Medical Malpractice: What It Is, And What It Isn’t
What Is Medical Malpractice?
In theory, medical malpractice is a relatively simple concept. Medical malpractice occurs if a health care provider gives care that is below the accepted “standard of care” in the medical profession, which then causes an injury or wrongful death. However, successfully proving a medical malpractice case in Cleveland is usually not a simple task. Medical malpractice can occur at any point of a medical professional’s care, including the doctor’s first assessment or diagnoses all the way up through the final discharge.
Medical malpractice can result from a negligent action taken by the medical practitioner, or by the practitioner’s negligent failure to take action. Common examples of medical malpractice include misdiagnosis or failure to diagnose a disease or medical condition, failure to provide appropriate treatment for a medical condition, or an unreasonable delay in treating a diagnosed medical condition. Medical malpractice lawsuits can be brought by the injured patient or their estate against any responsible licensed health care provider, including doctors, counselors, psychologists, and psychotherapists.
A medical malpractice case must be proven “by the greater weight of the evidence.” Proving malpractice by the greater weight of the evidence simply means proving that it is more likely than not that what the doctor did fell below the proper standard of care in the medical community. Similarly, a plaintiff may establish medical malpractice by proving by the greater weight of the evidence that a medical professional caused injury by failing to do something that a medical professional of ordinary skill, care, and diligence would have done under similar circumstances. Although the “greater weight of the evidence” standard is much more relaxed than the criminal “beyond a reasonable doubt” standard, successfully proving a medical malpractice case is still a very significant undertaking.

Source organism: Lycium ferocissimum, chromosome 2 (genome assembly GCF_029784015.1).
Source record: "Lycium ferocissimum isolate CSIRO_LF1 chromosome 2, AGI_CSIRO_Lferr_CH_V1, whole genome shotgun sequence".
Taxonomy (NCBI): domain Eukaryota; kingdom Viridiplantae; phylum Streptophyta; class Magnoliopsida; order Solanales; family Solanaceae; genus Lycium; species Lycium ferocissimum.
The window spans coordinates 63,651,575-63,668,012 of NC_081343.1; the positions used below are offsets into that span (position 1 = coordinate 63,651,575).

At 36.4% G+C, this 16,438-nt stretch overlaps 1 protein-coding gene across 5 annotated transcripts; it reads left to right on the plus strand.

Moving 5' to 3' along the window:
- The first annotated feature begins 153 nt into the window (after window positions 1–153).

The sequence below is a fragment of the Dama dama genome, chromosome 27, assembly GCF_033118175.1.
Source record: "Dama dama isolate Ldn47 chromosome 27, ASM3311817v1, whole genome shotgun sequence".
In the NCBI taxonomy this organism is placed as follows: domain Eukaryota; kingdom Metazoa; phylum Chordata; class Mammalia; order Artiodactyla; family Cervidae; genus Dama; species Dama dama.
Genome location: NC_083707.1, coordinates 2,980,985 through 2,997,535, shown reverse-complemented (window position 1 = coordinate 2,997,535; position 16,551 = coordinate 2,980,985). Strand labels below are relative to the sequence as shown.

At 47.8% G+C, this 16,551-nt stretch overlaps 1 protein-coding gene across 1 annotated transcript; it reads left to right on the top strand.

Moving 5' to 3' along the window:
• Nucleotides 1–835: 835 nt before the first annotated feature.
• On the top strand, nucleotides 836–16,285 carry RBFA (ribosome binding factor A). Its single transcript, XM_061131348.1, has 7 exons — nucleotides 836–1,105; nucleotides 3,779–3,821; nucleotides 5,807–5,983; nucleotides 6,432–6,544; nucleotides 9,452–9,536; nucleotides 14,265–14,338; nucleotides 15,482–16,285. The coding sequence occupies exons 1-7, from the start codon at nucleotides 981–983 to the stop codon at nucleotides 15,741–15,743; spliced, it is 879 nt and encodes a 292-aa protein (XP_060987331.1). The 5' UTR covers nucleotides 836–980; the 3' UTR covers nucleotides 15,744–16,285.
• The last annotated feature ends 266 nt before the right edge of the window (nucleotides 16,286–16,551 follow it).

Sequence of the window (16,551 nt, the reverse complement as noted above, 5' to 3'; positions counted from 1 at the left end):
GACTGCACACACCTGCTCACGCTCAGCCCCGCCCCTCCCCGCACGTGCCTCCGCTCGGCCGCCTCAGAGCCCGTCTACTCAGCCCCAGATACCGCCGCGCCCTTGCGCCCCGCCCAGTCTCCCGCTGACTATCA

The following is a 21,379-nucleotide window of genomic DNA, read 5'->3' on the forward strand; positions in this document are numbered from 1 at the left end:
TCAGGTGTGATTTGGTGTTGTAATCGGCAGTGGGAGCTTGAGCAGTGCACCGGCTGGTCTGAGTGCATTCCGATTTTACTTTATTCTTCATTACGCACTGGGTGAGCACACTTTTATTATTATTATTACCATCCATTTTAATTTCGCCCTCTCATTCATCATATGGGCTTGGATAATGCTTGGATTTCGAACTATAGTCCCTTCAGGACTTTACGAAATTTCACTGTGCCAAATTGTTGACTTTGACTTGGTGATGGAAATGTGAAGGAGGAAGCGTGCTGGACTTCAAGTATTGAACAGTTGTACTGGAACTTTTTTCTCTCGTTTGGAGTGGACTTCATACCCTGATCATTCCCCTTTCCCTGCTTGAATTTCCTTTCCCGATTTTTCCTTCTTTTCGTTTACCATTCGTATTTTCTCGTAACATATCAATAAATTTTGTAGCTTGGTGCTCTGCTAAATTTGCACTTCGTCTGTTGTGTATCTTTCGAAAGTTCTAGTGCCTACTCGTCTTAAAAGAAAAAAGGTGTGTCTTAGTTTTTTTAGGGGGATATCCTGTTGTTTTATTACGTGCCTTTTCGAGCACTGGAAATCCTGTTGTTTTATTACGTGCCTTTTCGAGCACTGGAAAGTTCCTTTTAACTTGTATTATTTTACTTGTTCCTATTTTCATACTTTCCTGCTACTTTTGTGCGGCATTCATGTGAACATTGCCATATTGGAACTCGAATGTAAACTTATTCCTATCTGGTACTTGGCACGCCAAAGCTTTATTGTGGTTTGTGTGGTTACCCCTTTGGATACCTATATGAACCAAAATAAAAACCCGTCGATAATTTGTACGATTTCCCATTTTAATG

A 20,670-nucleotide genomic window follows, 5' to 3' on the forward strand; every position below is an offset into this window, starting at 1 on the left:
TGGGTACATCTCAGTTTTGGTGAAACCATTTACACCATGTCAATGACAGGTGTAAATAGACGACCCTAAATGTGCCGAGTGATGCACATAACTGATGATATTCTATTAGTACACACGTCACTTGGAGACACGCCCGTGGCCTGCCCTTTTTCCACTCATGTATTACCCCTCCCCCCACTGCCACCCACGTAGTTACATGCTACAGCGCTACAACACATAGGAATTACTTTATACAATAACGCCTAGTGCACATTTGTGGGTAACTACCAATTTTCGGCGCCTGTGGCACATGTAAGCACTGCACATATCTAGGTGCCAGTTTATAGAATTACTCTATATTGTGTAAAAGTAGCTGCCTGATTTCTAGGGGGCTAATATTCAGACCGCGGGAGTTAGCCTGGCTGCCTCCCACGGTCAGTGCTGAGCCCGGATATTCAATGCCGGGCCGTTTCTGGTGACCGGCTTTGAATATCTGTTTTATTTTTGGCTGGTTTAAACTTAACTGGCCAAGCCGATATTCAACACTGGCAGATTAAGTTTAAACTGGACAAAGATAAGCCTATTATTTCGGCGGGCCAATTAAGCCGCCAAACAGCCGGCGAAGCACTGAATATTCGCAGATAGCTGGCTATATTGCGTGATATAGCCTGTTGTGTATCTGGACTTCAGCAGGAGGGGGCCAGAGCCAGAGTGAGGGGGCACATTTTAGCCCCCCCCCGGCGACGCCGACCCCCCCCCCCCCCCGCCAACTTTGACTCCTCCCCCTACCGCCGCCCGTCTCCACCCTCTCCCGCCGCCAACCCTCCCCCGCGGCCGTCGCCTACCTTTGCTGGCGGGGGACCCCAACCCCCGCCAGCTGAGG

The “burden of proof,” “standard of care,” and “greater weight of the evidence” standards that we just discussed come into play at the end of the trial after the attorneys have given their closing arguments. After the jury has heard all of the evidence in a medical malpractice case, the judge will then provide written “jury instructions” for the jurors. These jury instructions will help to guide the jurors through their deliberations. The jury instructions will instruct the jury on the burden of proof, on the evidentiary standard, and on evaluating the credibility of the witnesses and their testimony. The jury instructions will also instruct the jury on what the standard of care was in the case, and on how to evaluate whether there was a breach of the standard of care that caused the injury in question. Finally, the jury instructions will instruct the jury on awarding “damages” (money) if the defendant is found to be liable.